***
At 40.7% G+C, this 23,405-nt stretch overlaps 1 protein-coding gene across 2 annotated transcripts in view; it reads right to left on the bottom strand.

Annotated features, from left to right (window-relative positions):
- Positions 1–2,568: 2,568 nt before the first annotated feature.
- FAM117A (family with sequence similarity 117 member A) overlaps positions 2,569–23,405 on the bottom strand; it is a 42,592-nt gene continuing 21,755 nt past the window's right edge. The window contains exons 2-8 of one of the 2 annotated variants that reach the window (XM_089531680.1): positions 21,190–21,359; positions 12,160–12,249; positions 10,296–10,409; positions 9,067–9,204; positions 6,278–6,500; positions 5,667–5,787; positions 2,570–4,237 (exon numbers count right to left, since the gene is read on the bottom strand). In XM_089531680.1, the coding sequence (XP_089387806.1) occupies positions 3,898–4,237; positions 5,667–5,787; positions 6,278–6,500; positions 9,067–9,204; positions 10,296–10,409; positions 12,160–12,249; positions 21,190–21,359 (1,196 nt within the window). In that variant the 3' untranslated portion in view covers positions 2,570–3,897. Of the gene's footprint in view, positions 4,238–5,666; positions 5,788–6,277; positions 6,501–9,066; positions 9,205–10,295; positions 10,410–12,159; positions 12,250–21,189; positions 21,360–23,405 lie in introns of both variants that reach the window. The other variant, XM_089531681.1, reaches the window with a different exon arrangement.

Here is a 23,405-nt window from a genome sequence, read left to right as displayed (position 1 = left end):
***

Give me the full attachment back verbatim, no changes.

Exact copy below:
At 40.7% G+C, this 23,405-nt stretch overlaps 1 protein-coding gene across 2 annotated transcripts in view; it reads right to left on the bottom strand.

Annotated features, from left to right (window-relative positions):
- Positions 1–2,568: 2,568 nt before the first annotated feature.
- FAM117A (family with sequence similarity 117 member A) overlaps positions 2,569–23,405 on the bottom strand; it is a 42,592-nt gene continuing 21,755 nt past the window's right edge. The window contains exons 2-8 of one of the 2 annotated variants that reach the window (XM_089531680.1): positions 21,190–21,359; positions 12,160–12,249; positions 10,296–10,409; positions 9,067–9,204; positions 6,278–6,500; positions 5,667–5,787; positions 2,570–4,237 (exon numbers count right to left, since the gene is read on the bottom strand). In XM_089531680.1, the coding sequence (XP_089387806.1) occupies positions 3,898–4,237; positions 5,667–5,787; positions 6,278–6,500; positions 9,067–9,204; positions 10,296–10,409; positions 12,160–12,249; positions 21,190–21,359 (1,196 nt within the window). In that variant the 3' untranslated portion in view covers positions 2,570–3,897. Of the gene's footprint in view, positions 4,238–5,666; positions 5,788–6,277; positions 6,501–9,066; positions 9,205–10,295; positions 10,410–12,159; positions 12,250–21,189; positions 21,360–23,405 lie in introns of both variants that reach the window. The other variant, XM_089531681.1, reaches the window with a different exon arrangement.

Here is a 23,405-nt window from a genome sequence, read left to right as displayed (position 1 = left end):